He was in the 1st Brigade of the 1st Battalion of the Australian Imperial Force, which arrived in the Mediterranean in early April 1915. He is thought to have been wounded in the first Australian landings on the Gallipoli peninsula, on 25 April 1915, and was evacuated to a transport ship, the Seang Choon. He died from his wounds on board some time between 27 and 29 April — record-keeping probably wasn’t the highest priority as the medical staff dealt with the rush of casualties — and buried at sea.
His father, Fred Knight, was keen to show that his son was the first casualty notified to the New Zealand Government from Australia. He enlisted the help of a Dunedin member of parliament, Thomas Sidey, who in 1916 sought information from the Australia authorities on the matter. Knight Senior was eager to establish this fact, perhaps to help him take something special from the tragic loss of his son. Eventually it was confirmed that Wilf’s death at Gallipoli was the first of a New Zealander that was notified by the Australian authorities to New Zealand.
In 1935 Wilf’s brother Eric (who was wounded at Gallipoli) built the memorial at Waipori, which was paid for by their father Fred. By this time this point of difference attached to Wilf’s death had morphed into the “first New Zealander reported killed in action on Gallipoli”. This wasn’t correct, as the New Zealand newspapers contained casualty lists from Gallipoli at the same time as Fred Knight received his information from Australian authorities via the New Zealand military.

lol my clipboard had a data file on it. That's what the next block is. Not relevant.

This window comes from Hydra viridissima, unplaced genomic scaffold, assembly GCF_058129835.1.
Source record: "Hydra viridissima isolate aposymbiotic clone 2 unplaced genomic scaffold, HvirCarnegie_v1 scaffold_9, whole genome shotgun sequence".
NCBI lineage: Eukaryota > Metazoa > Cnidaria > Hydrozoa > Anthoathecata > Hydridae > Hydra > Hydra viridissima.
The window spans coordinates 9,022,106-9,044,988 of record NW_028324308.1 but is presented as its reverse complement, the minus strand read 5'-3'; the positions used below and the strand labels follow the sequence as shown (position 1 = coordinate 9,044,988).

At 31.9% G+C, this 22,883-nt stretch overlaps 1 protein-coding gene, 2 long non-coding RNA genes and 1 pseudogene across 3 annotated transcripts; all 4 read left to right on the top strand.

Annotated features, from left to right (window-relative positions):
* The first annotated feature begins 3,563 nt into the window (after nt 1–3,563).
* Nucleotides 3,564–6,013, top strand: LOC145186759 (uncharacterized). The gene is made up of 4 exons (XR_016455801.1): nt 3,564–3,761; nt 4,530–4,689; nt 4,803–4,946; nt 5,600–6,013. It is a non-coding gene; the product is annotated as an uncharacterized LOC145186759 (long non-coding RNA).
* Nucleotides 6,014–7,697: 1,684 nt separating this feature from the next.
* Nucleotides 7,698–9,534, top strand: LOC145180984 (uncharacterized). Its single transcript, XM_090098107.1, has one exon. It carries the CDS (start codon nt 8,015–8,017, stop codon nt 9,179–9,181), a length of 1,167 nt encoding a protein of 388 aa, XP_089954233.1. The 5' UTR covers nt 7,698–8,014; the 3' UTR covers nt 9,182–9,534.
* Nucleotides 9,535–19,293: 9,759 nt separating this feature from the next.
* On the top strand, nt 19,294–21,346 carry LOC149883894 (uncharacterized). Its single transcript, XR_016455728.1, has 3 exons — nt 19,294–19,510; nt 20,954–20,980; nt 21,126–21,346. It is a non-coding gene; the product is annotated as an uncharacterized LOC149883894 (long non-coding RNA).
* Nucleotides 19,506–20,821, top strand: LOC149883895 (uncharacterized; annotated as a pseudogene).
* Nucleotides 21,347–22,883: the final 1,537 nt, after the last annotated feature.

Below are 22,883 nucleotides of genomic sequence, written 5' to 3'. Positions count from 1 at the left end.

Wilf’s Victory Medal, Memorial Scroll and Memorial Plaque weren’t despatched to Fred Knight until 1921 and 1922. Wilfred Victor Knight is commemorated on the Australian memorial at Lone Pine, on Gallipoli peninsula. In 2010 a Waipori descendant visited and left a poppy by his name.
Charles Lappan (8/2036)
Charles Lappan mined in the Post Office Creek area, working with James Robert Parker and John Cooper who are mentioned above. And, like John Cooper, he was to lose his life at Gallipoli.
Charles was born in Invercargill to Irish/English immigrant parents Michael and Frances Lappan, who later settled in Dunedin. Charles was mining at Waipori, aged 32, when he joined up in January 1915, the same month as his partner John Cooper.